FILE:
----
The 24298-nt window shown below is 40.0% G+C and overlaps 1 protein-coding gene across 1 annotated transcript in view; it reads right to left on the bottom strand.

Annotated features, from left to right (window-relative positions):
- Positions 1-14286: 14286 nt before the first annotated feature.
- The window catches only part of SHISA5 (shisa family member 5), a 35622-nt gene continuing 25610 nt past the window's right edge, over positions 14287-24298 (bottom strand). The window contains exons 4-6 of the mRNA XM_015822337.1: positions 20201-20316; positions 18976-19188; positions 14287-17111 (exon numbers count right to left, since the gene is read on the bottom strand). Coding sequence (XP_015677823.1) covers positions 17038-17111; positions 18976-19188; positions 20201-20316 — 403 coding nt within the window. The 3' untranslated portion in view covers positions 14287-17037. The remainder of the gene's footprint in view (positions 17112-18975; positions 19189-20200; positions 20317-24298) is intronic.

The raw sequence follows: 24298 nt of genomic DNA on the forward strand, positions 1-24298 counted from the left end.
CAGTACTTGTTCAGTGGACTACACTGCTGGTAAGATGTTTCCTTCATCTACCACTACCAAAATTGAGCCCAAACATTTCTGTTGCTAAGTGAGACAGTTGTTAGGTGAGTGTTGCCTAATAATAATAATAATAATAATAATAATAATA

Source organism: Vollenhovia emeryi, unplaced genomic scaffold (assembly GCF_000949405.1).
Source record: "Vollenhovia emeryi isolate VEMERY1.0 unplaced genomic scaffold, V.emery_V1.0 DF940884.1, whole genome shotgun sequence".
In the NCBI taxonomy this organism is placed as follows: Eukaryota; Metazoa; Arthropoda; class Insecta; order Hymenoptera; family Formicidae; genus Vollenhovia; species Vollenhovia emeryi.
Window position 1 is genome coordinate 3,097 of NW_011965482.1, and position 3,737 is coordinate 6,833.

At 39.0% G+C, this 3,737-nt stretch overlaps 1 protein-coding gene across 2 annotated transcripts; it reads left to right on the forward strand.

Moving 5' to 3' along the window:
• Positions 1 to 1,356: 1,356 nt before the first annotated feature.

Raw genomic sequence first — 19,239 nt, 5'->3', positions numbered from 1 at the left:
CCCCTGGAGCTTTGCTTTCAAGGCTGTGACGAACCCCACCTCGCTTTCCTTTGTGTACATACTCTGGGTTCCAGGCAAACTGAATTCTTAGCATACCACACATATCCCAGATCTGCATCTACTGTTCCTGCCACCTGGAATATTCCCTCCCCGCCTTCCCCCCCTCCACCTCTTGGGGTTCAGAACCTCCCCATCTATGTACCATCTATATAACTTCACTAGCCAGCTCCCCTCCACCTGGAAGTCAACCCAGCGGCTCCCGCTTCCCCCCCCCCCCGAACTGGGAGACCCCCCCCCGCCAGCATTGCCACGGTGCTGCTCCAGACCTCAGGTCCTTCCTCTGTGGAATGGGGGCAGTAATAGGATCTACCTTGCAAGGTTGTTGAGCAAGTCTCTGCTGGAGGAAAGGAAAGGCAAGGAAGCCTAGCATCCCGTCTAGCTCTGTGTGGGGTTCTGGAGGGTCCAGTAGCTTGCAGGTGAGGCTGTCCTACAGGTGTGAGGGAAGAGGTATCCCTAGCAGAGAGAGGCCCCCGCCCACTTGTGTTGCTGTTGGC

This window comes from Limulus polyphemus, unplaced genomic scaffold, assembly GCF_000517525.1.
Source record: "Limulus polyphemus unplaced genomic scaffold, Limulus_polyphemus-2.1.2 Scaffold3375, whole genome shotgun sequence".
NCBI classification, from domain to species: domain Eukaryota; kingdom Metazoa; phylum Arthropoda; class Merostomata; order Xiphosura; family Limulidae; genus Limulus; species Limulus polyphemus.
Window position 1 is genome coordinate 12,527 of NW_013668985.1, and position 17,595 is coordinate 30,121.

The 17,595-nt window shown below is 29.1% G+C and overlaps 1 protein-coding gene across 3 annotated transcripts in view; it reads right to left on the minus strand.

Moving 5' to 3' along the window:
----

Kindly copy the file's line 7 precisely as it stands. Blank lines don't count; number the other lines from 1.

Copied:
Source organism: Vollenhovia emeryi, unplaced genomic scaffold (assembly GCF_000949405.1).